ADP vs Projections: Starting Pitchers The Projections Hate
In the first iteration of this ADP vs Projection series, I took a look at some of the starters our projections like more than the ADP. We’ll be negative Nancies today and look at the inverse, starters the projections say are being over-drafted. These would be the most like starting pitcher busts of 2020. There is no shortage of players who qualify, so here we will focus on starters being drafted with an ADP inside the overall 200 since that is the most impactful group. If you want to check out these projections for yourself, you can sort by 2020 projection in every Fantrax draft room or player pool.
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Starting Pitcher Busts The Projections Hate
Charlie Morton, Tampa Bay Rays
Fantrax Projection: 154 IP, 182 K, 13-6, 3.61 ERA, 1.17 WHIP
Charlie Morton was an unmitigated ace in 2019. He tossed a career-high 194.2 innings with an 11.10 K/9, which was also a career-best. His 3.05 ERA was well deserved, although SIERA says he was a bit fortunate, supposedly “earning” a 3.54 mark. His projected 3.61 ERA would be far less ace-like, but the primary concern should be the innings projection. 2020 will be Morton’s age-36 season, making it less likely than ever that he’ll put up bulk innings.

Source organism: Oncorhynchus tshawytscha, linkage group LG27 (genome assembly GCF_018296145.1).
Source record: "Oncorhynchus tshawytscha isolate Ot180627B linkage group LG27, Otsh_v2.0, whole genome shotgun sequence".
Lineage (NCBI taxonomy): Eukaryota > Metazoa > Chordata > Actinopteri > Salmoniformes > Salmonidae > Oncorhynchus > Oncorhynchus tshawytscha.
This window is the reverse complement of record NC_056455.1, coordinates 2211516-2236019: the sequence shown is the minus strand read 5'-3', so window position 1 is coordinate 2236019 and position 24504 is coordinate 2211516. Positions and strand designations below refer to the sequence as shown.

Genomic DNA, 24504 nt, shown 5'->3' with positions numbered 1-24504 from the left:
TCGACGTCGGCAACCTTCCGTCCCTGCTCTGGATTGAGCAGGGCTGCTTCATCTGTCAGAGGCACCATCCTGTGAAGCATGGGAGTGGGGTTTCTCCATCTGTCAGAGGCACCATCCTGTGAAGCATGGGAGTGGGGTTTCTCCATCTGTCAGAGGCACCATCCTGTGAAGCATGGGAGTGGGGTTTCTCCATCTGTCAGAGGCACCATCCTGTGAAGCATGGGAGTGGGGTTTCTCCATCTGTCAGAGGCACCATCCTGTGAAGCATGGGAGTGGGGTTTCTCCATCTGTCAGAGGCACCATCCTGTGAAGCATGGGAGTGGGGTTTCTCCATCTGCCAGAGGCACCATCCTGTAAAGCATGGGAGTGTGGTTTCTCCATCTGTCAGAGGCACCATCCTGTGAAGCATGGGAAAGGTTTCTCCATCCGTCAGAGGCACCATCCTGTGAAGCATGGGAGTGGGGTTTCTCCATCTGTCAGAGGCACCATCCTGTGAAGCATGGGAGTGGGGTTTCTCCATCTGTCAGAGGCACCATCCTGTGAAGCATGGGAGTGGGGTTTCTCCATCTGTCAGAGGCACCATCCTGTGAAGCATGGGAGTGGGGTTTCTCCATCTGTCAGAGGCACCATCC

Prior to the 194.2 innings over 33 starts, Morton averaged just 143.1 IP per season from 2013-2018 (excluding his 17.1 IP in 2016). Morton is coming off the board as SP12, meaning he would be your ace in nearly every format. One thing that makes a starter a fantasy ace is bulk innings and strikeouts. Morton is as risky a bet in that regard as anyone in the top 20. You typically want to avoid paying for a career year, which is what you’re probably looking at with Morton. Given his innings volatility as well as his potential age-related decline and the likelihood of repeating 16 wins, I would tend to lean towards the projection here than the SP12/ADP47 price tag.
Tyler Glasnow, Tampa Bay Rays
Fantrax Projection: 130 IP, 160 K, 11-5, 3.85 ERA, 1.24 WHIP
I don’t hate the Rays, I promise. After all, these are just the projections talking! Tyler Glasnow had an unbelievable 12 starts with the Rays in 2019, going 6-1 with a 1.78 ERA over 60.2 innings. It was a huge breakout after spending most of 2018 pitching to mediocre results out of the Pirates bullpen. Unfortunately, Glasnow’s season ended prematurely because of the always ominous “forearm strain”. He returned in September to toss a few innings, which is a great sign, but forearm strains are often viewed as precursors to Tommy John surgery.
A big issue with Glasnow being drafted as SP21 is the same issue projections don’t love Morton: a lack of innings. Coming off his 60.2 IP season, how many innings do the Rays let him throw? 150 innings seems like a best-case scenario, which still puts him behind the other fantasy #1’s and #2’s. There is also the issue that he still didn’t really use a third pitch in his short breakout. Furthermore, that small sample size isn’t quite enough to convince me that his extreme command issues are fully solved. I skew much farther towards the projections than the ADP here, meaning Glasnow turns into one of the year’s flashier starting pitcher busts. Glasnow will be one of my biggest fades of 2020 at his SP21/ADP72 price.
Carlos Carrasco, Cleveland Indians
Fantrax Projection: 138.2 IP, 162 K, 8-8, 3.58 ERA, 1.11 WHIP